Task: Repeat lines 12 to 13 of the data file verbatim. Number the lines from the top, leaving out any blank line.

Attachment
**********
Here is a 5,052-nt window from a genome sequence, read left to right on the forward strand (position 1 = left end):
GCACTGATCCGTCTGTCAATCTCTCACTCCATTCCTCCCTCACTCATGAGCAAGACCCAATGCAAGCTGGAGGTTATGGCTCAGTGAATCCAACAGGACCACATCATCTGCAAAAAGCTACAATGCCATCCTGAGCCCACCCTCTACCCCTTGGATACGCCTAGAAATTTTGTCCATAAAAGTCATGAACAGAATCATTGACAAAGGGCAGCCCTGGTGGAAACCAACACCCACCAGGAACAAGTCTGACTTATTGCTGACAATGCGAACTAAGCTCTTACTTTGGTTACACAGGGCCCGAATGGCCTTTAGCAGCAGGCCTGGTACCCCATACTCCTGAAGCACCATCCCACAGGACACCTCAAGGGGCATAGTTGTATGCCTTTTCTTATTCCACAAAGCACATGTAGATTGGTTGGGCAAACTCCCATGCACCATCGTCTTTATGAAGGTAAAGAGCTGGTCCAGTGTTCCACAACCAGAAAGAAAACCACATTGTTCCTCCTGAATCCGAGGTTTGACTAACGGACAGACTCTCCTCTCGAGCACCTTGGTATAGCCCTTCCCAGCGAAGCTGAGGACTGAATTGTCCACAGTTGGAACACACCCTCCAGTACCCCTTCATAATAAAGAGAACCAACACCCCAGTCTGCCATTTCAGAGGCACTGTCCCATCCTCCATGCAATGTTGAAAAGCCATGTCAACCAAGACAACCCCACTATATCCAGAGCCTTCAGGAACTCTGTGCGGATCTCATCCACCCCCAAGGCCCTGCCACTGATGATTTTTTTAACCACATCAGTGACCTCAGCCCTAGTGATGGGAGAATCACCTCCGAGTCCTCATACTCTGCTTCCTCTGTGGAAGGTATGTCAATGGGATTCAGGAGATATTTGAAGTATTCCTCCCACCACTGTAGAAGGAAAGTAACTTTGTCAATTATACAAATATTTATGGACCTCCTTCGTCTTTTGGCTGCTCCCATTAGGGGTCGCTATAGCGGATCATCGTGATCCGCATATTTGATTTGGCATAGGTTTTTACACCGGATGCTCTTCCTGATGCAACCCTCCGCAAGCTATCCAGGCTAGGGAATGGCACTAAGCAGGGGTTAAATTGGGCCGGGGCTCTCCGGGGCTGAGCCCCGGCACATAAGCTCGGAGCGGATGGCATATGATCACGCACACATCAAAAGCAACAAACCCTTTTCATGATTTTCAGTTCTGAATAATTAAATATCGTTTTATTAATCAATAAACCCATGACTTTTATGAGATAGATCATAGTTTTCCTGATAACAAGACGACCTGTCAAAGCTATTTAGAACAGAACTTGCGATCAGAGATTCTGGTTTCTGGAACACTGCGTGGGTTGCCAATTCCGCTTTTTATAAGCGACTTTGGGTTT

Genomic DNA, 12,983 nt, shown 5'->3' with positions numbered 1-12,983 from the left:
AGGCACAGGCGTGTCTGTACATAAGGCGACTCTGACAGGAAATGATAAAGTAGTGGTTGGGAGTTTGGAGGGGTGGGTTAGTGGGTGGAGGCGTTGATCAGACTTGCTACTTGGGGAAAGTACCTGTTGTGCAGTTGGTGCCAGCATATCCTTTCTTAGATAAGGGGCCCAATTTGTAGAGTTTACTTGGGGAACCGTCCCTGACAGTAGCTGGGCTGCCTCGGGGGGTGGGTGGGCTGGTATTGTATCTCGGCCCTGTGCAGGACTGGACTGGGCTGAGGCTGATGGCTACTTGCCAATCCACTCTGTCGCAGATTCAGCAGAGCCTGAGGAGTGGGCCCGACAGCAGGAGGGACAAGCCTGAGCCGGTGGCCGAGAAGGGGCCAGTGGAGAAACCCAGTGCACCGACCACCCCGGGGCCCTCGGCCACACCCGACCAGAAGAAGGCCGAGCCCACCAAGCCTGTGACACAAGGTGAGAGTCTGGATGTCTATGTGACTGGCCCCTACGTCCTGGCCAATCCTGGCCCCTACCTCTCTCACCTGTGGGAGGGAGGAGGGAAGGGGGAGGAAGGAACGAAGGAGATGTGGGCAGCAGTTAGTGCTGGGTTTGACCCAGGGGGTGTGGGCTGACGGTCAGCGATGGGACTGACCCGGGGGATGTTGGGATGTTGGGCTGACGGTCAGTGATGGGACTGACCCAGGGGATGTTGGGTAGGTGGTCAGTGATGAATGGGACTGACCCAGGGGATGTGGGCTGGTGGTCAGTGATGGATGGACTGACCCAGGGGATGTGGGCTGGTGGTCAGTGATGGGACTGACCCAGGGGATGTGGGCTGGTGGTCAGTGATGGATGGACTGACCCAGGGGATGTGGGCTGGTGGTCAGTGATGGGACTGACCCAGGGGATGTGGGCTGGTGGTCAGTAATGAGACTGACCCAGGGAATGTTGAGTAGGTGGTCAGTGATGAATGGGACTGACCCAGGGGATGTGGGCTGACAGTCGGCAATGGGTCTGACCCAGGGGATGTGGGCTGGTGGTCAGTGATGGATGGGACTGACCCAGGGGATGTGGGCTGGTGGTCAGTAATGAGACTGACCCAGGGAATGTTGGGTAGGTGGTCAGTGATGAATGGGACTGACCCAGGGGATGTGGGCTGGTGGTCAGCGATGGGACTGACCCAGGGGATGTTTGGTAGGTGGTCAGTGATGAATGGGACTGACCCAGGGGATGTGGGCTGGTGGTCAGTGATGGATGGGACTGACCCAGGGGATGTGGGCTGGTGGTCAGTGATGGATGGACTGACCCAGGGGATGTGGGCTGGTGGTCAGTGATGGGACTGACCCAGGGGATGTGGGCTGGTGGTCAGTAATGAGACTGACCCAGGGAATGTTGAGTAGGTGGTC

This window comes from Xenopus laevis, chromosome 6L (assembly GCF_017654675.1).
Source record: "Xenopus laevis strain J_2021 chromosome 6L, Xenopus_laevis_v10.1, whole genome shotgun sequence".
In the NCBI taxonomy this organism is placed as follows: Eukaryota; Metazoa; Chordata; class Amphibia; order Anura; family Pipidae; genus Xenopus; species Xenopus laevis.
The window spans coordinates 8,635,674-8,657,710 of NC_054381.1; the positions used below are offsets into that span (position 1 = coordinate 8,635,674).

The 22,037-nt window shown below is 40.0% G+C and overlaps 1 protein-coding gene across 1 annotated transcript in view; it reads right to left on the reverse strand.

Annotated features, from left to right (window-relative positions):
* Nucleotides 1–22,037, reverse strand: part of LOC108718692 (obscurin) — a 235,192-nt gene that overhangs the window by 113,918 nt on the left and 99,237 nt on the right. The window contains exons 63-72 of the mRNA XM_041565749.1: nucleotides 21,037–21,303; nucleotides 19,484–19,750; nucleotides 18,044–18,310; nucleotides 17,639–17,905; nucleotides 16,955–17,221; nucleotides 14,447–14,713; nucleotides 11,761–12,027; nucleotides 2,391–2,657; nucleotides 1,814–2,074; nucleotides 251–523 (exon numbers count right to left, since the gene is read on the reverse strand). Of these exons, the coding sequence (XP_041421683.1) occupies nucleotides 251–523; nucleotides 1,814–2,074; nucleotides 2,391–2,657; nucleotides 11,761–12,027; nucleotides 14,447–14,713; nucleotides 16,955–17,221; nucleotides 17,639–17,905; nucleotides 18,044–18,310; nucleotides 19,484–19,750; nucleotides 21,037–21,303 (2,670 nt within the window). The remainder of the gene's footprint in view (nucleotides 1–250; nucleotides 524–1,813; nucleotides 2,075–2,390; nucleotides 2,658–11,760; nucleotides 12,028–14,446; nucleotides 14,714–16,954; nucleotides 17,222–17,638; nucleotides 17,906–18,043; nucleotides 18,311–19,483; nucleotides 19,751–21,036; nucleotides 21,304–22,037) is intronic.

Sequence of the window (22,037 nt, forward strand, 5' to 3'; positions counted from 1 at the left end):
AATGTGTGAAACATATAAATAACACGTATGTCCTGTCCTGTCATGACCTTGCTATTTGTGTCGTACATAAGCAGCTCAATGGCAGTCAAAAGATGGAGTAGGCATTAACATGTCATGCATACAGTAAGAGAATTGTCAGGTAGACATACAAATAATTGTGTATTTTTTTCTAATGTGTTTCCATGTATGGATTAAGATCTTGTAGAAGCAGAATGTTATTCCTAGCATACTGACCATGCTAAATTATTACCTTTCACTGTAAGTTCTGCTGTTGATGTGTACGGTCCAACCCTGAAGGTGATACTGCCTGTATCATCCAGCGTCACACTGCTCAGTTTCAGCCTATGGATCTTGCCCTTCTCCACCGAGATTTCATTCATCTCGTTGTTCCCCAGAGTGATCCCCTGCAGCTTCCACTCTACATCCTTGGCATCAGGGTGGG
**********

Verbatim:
Sequence of the window (22,037 nt, forward strand, 5' to 3'; positions counted from 1 at the left end):
AATGTGTGAAACATATAAATAACACGTATGTCCTGTCCTGTCATGACCTTGCTATTTGTGTCGTACATAAGCAGCTCAATGGCAGTCAAAAGATGGAGTAGGCATTAACATGTCATGCATACAGTAAGAGAATTGTCAGGTAGACATACAAATAATTGTGTATTTTTTTCTAATGTGTTTCCATGTATGGATTAAGATCTTGTAGAAGCAGAATGTTATTCCTAGCATACTGACCATGCTAAATTATTACCTTTCACTGTAAGTTCTGCTGTTGATGTGTACGGTCCAACCCTGAAGGTGATACTGCCTGTATCATCCAGCGTCACACTGCTCAGTTTCAGCCTATGGATCTTGCCCTTCTCCACCGAGATTTCATTCATCTCGTTGTTCCCCAGAGTGATCCCCTGCAGCTTCCACTCTACATCCTTGGCATCAGGGTGGG